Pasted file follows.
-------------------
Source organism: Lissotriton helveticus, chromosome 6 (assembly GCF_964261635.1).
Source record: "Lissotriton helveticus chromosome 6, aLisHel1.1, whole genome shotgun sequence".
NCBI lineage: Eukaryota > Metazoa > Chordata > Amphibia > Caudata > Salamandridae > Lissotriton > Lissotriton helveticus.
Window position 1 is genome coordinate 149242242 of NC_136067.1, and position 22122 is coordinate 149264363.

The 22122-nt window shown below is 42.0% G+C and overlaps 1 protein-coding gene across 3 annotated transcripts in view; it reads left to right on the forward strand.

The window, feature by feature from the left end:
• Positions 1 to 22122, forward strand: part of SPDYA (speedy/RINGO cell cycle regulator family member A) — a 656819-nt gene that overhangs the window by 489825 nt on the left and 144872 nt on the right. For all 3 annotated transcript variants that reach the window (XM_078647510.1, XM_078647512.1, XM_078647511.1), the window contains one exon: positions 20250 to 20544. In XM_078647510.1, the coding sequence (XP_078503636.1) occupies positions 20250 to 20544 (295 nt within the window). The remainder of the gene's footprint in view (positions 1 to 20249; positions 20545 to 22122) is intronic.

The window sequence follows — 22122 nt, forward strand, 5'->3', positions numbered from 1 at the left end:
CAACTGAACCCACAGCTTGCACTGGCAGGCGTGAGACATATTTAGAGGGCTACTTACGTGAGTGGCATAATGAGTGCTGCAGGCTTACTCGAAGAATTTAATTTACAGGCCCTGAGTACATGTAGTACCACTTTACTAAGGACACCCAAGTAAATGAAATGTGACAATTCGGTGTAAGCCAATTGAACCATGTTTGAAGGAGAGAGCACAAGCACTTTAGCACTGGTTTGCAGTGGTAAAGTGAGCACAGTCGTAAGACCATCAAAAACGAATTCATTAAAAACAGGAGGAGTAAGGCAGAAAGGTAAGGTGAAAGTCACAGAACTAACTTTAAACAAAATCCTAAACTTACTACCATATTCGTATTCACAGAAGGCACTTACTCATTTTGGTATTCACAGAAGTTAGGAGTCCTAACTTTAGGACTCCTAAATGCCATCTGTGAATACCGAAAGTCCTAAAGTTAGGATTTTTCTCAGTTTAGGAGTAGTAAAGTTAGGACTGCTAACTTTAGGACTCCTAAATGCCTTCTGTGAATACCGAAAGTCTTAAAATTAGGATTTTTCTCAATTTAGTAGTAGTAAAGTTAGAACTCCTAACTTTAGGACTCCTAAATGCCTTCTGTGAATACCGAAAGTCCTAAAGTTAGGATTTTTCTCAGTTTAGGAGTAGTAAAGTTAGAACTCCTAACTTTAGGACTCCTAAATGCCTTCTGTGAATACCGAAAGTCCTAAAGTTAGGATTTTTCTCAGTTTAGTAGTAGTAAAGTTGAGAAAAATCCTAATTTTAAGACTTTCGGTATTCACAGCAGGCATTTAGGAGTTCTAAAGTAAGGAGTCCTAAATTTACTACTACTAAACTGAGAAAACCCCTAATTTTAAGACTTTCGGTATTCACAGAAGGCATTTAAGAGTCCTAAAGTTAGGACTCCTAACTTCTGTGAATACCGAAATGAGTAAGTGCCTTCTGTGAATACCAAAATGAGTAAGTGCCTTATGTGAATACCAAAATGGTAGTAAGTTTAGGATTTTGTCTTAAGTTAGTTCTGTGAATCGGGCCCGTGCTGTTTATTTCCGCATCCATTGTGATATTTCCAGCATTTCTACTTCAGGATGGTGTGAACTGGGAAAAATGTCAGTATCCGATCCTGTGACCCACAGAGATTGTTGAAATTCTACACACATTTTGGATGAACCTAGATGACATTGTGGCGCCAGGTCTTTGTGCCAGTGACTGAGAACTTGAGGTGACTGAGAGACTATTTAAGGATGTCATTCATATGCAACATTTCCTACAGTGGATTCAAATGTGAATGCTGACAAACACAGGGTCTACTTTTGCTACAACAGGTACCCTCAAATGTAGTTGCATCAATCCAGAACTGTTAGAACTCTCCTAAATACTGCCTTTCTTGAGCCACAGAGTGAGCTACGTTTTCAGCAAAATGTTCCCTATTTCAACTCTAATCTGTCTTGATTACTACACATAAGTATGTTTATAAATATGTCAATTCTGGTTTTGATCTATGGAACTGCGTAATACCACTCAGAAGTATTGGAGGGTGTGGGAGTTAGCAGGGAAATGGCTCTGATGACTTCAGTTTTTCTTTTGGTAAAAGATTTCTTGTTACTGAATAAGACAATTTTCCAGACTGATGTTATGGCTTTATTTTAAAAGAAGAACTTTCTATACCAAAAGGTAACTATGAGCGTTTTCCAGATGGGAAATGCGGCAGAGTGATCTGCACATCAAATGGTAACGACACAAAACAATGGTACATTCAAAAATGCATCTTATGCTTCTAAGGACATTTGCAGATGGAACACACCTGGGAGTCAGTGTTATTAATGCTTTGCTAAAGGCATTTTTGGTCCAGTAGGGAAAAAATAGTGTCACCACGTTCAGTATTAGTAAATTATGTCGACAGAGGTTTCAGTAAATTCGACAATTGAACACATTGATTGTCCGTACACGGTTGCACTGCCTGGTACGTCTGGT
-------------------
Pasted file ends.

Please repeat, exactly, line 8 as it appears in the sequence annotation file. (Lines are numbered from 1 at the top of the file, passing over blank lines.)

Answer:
The window sequence follows — 22122 nt, forward strand, 5'->3', positions numbered from 1 at the left end: